By K.A. Jacques, T.P. Lyons, D. R. Kelsall
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Recommended malt sieve analysis for lauter tun and mash filter wort separation systems. 0059) Bottom For mash filter (% retained) 14 20 29 18 9 4 6 6 10 6 18 43 10 7 Adapted from ASBC, 1996 with five or six rolls. The roller mills work extremely well with the soft, already modified and malted barley, which is the principal substrate of these operations. Simple adjustments can be made in the grind according to the needs of the wort separation systems in use, whether they incorporate mash filters or lauter tuns.
Enzymes used in the starch hydrolysis process. 1 Bacillus sp. Only α-1,4-linkages are cleaved to produce α-dextrins, maltose and oligosaccharides G(3) or higher Aspergillus oryzae, A. 1 (saccharifying) Bacillus amylosacchariticus Cleaves α-1,4-linkages yielding α-dextrins, maltose, G(3), G(4) and up to 50% (w/w) glucose. ß-amylase Malted barley α-1,4-linkages cleaved, from non-reducing ends, to yield limit dextrins and ß-maltose. 3 Aspergillus sp. Rhizopus sp. α-1,4 and α-1,6-linkages are cleaved, from the non-reducing ends, to yield ß-glucose.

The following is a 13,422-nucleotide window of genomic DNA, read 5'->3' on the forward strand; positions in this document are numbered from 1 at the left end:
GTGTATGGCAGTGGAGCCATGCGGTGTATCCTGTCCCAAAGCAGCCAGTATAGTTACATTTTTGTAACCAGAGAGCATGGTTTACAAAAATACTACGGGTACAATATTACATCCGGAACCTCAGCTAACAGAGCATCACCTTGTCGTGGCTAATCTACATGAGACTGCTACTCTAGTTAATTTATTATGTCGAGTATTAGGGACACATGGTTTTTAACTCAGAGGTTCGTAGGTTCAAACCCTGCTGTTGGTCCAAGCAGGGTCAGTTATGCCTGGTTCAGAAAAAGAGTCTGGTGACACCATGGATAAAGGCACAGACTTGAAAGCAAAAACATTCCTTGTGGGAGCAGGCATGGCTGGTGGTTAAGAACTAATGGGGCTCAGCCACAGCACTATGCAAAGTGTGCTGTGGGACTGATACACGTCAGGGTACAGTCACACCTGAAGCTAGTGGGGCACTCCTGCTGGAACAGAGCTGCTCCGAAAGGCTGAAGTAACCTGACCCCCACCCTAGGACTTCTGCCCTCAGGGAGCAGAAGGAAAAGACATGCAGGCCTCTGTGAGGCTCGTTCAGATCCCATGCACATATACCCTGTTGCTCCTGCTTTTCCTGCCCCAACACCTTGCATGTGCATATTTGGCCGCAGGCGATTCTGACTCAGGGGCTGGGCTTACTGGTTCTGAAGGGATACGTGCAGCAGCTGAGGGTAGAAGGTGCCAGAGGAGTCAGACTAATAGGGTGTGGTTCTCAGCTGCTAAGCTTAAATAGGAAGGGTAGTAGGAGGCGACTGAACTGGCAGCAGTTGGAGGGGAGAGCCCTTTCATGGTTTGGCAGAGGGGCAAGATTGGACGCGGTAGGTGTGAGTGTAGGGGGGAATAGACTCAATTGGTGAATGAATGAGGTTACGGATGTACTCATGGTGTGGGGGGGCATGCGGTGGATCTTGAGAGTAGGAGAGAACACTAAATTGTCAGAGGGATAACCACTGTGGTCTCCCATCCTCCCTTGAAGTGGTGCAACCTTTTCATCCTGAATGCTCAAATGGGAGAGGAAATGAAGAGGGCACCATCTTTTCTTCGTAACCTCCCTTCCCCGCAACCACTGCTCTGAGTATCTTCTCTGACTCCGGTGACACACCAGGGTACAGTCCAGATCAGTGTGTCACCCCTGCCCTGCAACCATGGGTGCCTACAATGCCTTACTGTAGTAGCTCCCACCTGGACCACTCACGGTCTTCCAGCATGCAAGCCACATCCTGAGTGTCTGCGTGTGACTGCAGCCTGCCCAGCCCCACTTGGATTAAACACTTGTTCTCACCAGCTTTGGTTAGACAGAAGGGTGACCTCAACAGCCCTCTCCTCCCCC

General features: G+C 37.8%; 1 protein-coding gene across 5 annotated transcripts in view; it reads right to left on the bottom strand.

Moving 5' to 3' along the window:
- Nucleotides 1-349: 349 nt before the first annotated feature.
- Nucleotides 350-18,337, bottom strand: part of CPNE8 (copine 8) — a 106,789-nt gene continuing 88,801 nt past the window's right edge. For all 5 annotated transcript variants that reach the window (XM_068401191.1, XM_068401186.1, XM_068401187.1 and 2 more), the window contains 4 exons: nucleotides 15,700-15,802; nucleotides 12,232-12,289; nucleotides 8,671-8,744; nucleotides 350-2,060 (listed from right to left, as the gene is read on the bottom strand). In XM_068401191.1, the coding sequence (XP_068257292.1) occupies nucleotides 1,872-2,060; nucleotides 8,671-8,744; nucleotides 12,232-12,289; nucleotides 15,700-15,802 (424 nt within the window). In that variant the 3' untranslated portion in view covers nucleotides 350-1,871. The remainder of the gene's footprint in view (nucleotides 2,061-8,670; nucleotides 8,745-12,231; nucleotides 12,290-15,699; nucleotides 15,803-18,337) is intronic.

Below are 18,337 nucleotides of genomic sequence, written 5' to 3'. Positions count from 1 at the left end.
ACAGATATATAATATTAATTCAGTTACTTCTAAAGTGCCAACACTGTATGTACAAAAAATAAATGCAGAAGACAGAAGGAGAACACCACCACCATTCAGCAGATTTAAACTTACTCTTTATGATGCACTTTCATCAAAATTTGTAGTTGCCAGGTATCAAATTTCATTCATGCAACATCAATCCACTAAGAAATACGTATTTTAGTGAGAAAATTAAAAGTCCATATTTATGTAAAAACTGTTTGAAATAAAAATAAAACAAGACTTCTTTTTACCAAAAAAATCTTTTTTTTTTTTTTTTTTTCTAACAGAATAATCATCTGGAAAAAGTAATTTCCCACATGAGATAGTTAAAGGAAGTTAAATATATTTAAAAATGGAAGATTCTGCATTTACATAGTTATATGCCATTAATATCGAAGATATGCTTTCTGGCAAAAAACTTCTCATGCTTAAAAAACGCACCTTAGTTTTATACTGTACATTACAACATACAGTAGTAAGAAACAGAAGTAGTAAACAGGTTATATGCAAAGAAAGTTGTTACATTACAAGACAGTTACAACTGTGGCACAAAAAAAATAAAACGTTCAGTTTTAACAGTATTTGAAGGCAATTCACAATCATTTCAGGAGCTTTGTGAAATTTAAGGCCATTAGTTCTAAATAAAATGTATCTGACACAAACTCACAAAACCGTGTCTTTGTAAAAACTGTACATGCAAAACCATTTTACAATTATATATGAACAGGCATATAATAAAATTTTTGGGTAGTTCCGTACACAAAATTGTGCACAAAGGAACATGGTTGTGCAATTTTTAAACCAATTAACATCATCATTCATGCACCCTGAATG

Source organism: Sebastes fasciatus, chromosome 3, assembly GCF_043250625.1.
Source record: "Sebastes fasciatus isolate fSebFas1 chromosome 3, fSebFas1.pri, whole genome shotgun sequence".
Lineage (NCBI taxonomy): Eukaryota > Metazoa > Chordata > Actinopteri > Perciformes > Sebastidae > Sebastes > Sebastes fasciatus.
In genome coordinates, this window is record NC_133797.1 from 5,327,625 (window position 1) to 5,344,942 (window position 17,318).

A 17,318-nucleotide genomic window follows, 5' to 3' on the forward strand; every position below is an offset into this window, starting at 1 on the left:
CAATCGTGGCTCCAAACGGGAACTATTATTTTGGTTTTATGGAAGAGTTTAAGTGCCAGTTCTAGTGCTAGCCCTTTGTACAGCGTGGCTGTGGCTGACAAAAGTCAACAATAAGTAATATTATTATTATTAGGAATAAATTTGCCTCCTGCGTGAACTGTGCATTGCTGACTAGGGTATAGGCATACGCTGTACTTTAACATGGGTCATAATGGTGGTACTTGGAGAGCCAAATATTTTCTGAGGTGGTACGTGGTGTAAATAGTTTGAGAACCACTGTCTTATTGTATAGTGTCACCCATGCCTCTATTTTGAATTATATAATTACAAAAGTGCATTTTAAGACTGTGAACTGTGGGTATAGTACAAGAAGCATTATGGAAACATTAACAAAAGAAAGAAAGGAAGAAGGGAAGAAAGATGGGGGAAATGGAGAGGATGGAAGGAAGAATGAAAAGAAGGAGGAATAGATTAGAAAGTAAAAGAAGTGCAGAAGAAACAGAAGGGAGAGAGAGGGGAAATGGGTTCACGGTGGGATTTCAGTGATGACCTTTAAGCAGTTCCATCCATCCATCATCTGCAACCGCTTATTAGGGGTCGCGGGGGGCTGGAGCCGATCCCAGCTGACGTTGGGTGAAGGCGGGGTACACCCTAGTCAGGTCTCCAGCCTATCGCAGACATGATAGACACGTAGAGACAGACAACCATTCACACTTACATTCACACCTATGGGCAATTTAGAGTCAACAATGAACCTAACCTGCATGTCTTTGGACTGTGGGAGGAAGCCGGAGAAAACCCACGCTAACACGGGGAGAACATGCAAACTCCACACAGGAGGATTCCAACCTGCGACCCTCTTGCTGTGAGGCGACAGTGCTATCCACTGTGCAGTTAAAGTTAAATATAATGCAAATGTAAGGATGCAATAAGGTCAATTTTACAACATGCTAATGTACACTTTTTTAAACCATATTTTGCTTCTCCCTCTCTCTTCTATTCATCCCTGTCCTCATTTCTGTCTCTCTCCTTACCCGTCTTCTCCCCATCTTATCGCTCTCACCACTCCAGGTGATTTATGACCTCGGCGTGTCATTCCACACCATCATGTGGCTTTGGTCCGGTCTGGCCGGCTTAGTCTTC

The most abundant monosaccharide in nature is, of course, the 6-carbon sugar D-glucose. Disaccharides encompass sugars such as sucrose, which is an important transport carbohydrate in plants. Lactose, a disaccharide of glucose and galactose, is commonly called milk sugar. Oligosaccharides (Greek oligos, ‘few’) are made up of short chains of monosaccharide units joined together by covalent bonds. Most oligosaccharides in nature do not occur as free entities but are joined as side chains to polypeptides in glycoproteins and proteoglycans.
Alcohol Textbook by K.A. Jacques, T.P. Lyons, D. R. Kelsall